Home Sports Illini ask ‘why not us?’ as defending champs await

Illini ask ‘why not us?’ as defending champs await

Illini ask ‘why not us?’ as defending champs await


BOSTON — The Illinois men’s basketball team is so experienced that many of its players wouldn’t get carded at a local dive bar. They are physical enough that their front line looks like it could be auditioning for linebacker spots at the NFL combine.

The Illini balance that age and edge with an offense that can hum like a jazz band, with flourishes of deft passes and cuts that have formed one of country’s most efficient and effective units.

That harmony manifested itself in a first-half burst on Thursday night and a closing kick that allowed No. 3 Illinois to outlast No. 2 Iowa State 72-69 in the round of 16 in the NCAA tournament on Saturday night.

Illinois solved the nation’s most efficient defense Saturday, jumping out with abandon in the opening minutes to build a 13-point lead and never relinquishing the lead to top Iowa State, which cut the lead to two three times in the final 10 minutes. Illinois scored the game’s first eight points and never flinched, enduring star Terrence Shannon Jr.’s second-half foul trouble and flummoxing Iowa State’s offense.

The spot in the Elite Eight continues Illinois’ deepest NCAA tournament run since 2005, when the Illini lost in the national title game. And the Illini teased with enough potential against the Cyclones that they left fans at TD Garden wondering if they could prove a worthy foil to defending national champion UConn when they meet Saturday night with a spot in the Final Four on the line.

“We didn’t come here to win one game,” Illinois coach Brad Underwood said. “We came here to win two.”

UConn blasted No. 5 San Diego State 82-52 earlier Thursday to reaffirm the Huskies’ status as the country’s best team and the tournament’s No. 1 overall seed. UConn, which has lost just one game since late December, will face Illinois for the first time since 1994.

There were bursts in Thursday night’s game where Illinois looked like a worthy foil. Junior forward Luke Goode said the Illini will take a “why not us” mindset into the game as he said the veteran Illini “have seen it all.”

“I have more of a respect for them,” said Illinois forward Coleman Hawkins. “I think it’s a higher level of respect. I think they’ve been playing great all year. I think they’re well-coached, and they do what they do.”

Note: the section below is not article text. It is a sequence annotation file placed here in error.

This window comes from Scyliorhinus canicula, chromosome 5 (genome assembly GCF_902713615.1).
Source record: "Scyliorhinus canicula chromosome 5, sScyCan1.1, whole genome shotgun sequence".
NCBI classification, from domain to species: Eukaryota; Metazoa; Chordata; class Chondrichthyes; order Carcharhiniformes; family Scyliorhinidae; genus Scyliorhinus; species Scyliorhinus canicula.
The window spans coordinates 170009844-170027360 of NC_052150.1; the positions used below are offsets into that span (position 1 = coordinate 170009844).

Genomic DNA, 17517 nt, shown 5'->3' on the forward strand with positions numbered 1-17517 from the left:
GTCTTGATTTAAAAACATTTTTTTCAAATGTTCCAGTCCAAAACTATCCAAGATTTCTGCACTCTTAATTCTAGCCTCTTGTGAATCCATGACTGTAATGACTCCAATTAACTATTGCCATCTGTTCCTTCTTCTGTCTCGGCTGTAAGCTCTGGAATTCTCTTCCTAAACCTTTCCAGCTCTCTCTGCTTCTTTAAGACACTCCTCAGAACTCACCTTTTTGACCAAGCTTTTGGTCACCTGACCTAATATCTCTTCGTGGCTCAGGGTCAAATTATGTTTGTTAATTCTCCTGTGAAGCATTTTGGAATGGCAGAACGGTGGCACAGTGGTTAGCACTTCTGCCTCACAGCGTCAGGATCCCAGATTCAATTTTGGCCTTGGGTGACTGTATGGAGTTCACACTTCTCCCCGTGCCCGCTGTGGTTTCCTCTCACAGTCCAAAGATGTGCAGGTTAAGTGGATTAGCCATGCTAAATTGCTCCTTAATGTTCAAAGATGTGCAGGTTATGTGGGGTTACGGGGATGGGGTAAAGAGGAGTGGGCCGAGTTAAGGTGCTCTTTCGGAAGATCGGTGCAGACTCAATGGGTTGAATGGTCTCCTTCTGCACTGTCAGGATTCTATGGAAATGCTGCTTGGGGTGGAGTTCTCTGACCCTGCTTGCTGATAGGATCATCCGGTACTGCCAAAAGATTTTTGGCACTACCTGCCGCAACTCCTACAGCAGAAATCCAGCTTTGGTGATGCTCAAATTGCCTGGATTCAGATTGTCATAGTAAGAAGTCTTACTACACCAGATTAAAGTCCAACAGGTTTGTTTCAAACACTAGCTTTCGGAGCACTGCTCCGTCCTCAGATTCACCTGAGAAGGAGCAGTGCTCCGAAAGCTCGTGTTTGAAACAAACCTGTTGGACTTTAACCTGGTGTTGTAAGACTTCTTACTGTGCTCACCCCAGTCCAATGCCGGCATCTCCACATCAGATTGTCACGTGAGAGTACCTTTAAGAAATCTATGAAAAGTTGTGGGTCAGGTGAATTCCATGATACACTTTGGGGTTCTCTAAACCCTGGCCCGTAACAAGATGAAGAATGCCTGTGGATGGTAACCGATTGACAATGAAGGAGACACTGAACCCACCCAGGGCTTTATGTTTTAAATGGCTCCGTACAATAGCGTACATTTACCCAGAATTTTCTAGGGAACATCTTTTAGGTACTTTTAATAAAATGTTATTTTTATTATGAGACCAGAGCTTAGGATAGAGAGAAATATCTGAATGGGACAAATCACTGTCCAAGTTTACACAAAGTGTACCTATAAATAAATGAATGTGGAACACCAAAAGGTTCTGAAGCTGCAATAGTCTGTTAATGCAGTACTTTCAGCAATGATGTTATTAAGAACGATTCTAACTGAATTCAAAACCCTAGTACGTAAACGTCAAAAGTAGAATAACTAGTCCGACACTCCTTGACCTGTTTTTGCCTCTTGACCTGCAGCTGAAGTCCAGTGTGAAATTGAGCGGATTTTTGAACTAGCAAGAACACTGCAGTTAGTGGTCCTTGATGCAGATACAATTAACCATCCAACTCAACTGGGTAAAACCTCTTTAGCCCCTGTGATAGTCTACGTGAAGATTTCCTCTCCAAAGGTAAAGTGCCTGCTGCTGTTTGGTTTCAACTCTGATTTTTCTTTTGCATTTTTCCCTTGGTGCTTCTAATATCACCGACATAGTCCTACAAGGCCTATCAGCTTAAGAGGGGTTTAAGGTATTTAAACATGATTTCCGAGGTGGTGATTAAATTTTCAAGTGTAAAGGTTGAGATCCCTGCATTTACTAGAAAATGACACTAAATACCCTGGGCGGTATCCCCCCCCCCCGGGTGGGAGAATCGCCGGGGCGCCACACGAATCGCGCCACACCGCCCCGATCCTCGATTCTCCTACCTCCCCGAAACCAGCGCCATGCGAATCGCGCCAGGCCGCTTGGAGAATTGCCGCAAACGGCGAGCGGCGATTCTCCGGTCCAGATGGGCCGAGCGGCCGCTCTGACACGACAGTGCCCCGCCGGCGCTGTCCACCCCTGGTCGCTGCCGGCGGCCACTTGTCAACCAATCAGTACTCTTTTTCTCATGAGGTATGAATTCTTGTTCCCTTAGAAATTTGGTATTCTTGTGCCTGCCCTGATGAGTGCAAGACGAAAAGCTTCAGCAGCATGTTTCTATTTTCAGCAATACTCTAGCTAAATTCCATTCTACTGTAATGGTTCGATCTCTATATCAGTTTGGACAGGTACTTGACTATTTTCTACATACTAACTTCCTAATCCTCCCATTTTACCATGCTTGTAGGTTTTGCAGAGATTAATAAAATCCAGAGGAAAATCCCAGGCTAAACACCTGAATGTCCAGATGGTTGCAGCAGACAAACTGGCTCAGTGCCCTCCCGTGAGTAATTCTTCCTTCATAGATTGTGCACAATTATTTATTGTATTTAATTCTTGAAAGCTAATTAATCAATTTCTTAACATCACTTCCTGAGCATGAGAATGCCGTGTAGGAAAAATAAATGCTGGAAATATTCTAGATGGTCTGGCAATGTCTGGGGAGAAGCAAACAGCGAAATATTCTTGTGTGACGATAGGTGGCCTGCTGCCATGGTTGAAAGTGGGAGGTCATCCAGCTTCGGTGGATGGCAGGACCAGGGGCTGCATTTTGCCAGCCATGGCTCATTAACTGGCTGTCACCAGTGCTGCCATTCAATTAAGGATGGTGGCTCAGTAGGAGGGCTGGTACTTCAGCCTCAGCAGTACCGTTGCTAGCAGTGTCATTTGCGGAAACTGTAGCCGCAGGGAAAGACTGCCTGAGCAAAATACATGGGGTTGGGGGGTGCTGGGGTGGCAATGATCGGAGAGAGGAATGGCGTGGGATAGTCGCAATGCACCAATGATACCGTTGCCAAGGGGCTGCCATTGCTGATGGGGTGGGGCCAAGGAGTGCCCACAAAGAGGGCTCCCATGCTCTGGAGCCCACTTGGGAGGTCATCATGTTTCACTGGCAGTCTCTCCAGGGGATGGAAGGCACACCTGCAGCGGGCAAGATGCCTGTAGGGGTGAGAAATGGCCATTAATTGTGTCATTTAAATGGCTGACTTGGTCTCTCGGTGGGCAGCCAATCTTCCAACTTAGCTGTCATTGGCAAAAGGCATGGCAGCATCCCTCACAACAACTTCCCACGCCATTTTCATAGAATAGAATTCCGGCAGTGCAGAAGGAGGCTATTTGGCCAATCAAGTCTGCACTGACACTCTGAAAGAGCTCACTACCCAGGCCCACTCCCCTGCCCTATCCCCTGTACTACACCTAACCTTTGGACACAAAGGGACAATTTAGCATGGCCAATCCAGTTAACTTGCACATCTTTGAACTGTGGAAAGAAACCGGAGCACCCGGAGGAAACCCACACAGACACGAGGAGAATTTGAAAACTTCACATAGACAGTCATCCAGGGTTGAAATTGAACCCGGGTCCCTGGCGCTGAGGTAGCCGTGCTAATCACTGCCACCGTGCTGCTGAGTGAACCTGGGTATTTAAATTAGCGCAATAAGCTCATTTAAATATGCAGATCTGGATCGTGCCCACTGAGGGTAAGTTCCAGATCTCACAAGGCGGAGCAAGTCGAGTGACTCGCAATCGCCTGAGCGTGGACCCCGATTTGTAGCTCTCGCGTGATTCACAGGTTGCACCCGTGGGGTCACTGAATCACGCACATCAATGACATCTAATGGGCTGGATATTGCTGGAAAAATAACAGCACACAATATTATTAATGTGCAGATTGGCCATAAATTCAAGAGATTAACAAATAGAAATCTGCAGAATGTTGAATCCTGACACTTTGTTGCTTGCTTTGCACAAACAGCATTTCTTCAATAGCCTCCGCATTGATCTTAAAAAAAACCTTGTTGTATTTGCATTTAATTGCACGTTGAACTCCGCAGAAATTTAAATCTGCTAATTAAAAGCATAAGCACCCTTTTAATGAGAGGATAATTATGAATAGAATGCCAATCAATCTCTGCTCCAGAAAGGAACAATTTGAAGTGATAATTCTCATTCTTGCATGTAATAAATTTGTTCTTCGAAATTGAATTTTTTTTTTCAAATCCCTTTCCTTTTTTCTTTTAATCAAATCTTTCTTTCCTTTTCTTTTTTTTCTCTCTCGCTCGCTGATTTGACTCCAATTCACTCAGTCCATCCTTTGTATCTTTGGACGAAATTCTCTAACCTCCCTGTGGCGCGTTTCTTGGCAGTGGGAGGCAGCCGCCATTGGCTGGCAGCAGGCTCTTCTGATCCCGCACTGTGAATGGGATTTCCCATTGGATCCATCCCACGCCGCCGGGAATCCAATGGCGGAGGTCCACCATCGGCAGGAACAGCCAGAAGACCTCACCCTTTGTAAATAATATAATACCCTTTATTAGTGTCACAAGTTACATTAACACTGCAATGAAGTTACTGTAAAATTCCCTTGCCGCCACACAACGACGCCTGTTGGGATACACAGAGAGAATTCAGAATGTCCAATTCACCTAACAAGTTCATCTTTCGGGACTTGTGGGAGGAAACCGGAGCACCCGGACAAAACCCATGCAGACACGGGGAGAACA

The linchpin of any Illinois upset bid on Saturday will be Shannon, the star guard who finished with 29 points in Thursday’s win. That included sitting for more than five minutes in the second half after picking up his fourth foul with 11:17 remaining. He’s averaging 28.3 points per game in the NCAA tournament and has scored more than 25 in seven straight games.

Shannon hit a critical 3-pointer to boost the Illinois lead to five with nearly five minutes to go.

“He’s as aggressive an offensive player as there is in the country, and he is playing at such a high level,” Iowa State coach T.J. Otzelberger said. “You can’t let a guy like that get the opportunities that we allowed for him early where he got his confidence going.”

Illinois and Iowa State entered the game as the elite teams on opposite ends: Iowa State’s defense ranked No. 1 in adjusted defensive efficiency, and Illinois brought the country’s No. 2 offense.

But it was Illinois’ defense — not a defining trait — that ended up sealing the game, as Shannon took a steal the length of the court and dunked the ball with 24 seconds remaining to give Illinois a six-point lead.

Iowa State played valiantly in the second half to come back, but its efforts were undone by some self-inflicted wounds, as the Cyclones shot 13-for-28 on layups and dunks.

Illinois overcame its own hints at self-destruction, flopping at the free throw line. Underwood joked the Illini missed “102 free throws” — in reality they were 15-of-29.

All four of Illinois’ leading scorers are over 22 years old, and the collective roster is No. 11 in the country in KenPom.com’s experience metric. (Only Creighton is higher among teams left in the tournament.)

“We’ve played a lot of college basketball,” said Illinois guard Marcus Domask, a 23-year-old graduate student. “I’ve played a lot of teams that are supposed to beat us, if you say they’re supposed to beat us.”

Otzelberger pointed out that all of Illinois’ starters are 6-foot-6 or taller, giving them an imposing team that set a physical tone in the opening minutes against the Cyclones.

“They’re definitely an older, experienced, veteran group with some bigger bodies, and they were the more physical team for a large part of the game,” he said.

All that size and experience leave the Illini respectful of UConn, but undaunted.

“This is what you prepare for,” Goode said. “It’s super exciting to have the opportunity to go play the No. 1 team in the country in the Elite Eight. You can’t ask for anything better, honestly. It’s a blessing for all of us to have that opportunity.”


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